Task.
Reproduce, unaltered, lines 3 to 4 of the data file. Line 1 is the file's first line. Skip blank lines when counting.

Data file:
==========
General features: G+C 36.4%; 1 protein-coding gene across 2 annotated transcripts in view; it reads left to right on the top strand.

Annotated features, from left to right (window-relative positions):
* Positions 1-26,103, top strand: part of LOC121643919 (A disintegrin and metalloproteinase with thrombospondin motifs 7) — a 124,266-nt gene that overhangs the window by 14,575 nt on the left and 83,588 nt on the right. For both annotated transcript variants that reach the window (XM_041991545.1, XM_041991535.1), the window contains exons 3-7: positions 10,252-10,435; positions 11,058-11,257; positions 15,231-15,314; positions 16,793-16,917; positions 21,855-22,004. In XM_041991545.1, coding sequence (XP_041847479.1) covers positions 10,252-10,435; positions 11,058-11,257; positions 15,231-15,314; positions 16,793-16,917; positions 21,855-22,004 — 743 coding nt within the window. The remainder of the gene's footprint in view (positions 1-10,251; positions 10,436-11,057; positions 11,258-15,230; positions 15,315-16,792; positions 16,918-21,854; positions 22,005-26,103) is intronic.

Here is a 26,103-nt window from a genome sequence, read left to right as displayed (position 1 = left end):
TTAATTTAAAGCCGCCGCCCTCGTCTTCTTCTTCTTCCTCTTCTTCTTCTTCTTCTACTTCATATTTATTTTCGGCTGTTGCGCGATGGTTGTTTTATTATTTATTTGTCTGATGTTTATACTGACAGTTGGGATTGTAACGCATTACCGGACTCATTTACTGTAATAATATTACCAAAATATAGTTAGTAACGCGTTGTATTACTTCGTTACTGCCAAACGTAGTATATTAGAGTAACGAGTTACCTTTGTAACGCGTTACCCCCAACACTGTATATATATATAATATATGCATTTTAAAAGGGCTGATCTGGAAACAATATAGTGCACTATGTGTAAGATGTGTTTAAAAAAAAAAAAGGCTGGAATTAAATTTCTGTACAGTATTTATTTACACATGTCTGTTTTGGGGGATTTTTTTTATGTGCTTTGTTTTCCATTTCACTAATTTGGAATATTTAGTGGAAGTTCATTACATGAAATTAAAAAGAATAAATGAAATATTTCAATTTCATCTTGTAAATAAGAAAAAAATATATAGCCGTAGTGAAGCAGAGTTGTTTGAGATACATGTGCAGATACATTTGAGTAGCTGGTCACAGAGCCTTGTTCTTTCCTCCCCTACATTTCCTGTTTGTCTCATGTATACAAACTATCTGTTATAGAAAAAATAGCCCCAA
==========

* Positions 1-26,103, top strand: part of LOC121643919 (A disintegrin and metalloproteinase with thrombospondin motifs 7) — a 124,266-nt gene that overhangs the window by 14,575 nt on the left and 83,588 nt on the right. For both annotated transcript variants that reach the window (XM_041991545.1, XM_041991535.1), the window contains exons 3-7: positions 10,252-10,435; positions 11,058-11,257; positions 15,231-15,314; positions 16,793-16,917; positions 21,855-22,004. In XM_041991545.1, coding sequence (XP_041847479.1) covers positions 10,252-10,435; positions 11,058-11,257; positions 15,231-15,314; positions 16,793-16,917; positions 21,855-22,004 — 743 coding nt within the window. The remainder of the gene's footprint in view (positions 1-10,251; positions 10,436-11,057; positions 11,258-15,230; positions 15,315-16,792; positions 16,918-21,854; positions 22,005-26,103) is intronic.

Here is a 26,103-nt window from a genome sequence, read left to right as displayed (position 1 = left end):